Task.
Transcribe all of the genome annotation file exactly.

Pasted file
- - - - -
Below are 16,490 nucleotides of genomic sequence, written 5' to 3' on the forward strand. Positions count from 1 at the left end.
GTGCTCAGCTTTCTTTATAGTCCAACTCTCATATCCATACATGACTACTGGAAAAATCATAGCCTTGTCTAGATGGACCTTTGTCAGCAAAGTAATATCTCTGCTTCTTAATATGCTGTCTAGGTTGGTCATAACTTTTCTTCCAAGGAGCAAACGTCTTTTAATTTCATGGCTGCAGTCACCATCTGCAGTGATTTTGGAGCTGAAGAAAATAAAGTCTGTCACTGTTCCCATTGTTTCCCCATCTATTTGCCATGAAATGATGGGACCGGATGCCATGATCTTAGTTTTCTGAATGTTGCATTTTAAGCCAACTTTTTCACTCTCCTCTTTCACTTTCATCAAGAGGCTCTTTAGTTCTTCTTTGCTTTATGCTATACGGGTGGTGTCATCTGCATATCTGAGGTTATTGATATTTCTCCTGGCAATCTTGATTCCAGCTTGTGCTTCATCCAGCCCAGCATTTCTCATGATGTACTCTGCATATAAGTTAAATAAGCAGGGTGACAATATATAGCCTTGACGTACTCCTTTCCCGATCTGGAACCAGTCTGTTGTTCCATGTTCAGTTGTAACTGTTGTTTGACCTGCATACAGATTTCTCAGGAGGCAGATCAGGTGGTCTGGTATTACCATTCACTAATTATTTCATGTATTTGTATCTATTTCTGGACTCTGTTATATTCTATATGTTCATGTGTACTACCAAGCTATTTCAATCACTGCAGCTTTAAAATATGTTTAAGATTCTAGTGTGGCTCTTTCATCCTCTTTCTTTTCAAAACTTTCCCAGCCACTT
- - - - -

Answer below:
Below are 16,490 nucleotides of genomic sequence, written 5' to 3' on the forward strand. Positions count from 1 at the left end.
GTGCTCAGCTTTCTTTATAGTCCAACTCTCATATCCATACATGACTACTGGAAAAATCATAGCCTTGTCTAGATGGACCTTTGTCAGCAAAGTAATATCTCTGCTTCTTAATATGCTGTCTAGGTTGGTCATAACTTTTCTTCCAAGGAGCAAACGTCTTTTAATTTCATGGCTGCAGTCACCATCTGCAGTGATTTTGGAGCTGAAGAAAATAAAGTCTGTCACTGTTCCCATTGTTTCCCCATCTATTTGCCATGAAATGATGGGACCGGATGCCATGATCTTAGTTTTCTGAATGTTGCATTTTAAGCCAACTTTTTCACTCTCCTCTTTCACTTTCATCAAGAGGCTCTTTAGTTCTTCTTTGCTTTATGCTATACGGGTGGTGTCATCTGCATATCTGAGGTTATTGATATTTCTCCTGGCAATCTTGATTCCAGCTTGTGCTTCATCCAGCCCAGCATTTCTCATGATGTACTCTGCATATAAGTTAAATAAGCAGGGTGACAATATATAGCCTTGACGTACTCCTTTCCCGATCTGGAACCAGTCTGTTGTTCCATGTTCAGTTGTAACTGTTGTTTGACCTGCATACAGATTTCTCAGGAGGCAGATCAGGTGGTCTGGTATTACCATTCACTAATTATTTCATGTATTTGTATCTATTTCTGGACTCTGTTATATTCTATATGTTCATGTGTACTACCAAGCTATTTCAATCACTGCAGCTTTAAAATATGTTTAAGATTCTAGTGTGGCTCTTTCATCCTCTTTCTTTTCAAAACTTTCCCAGCCACTT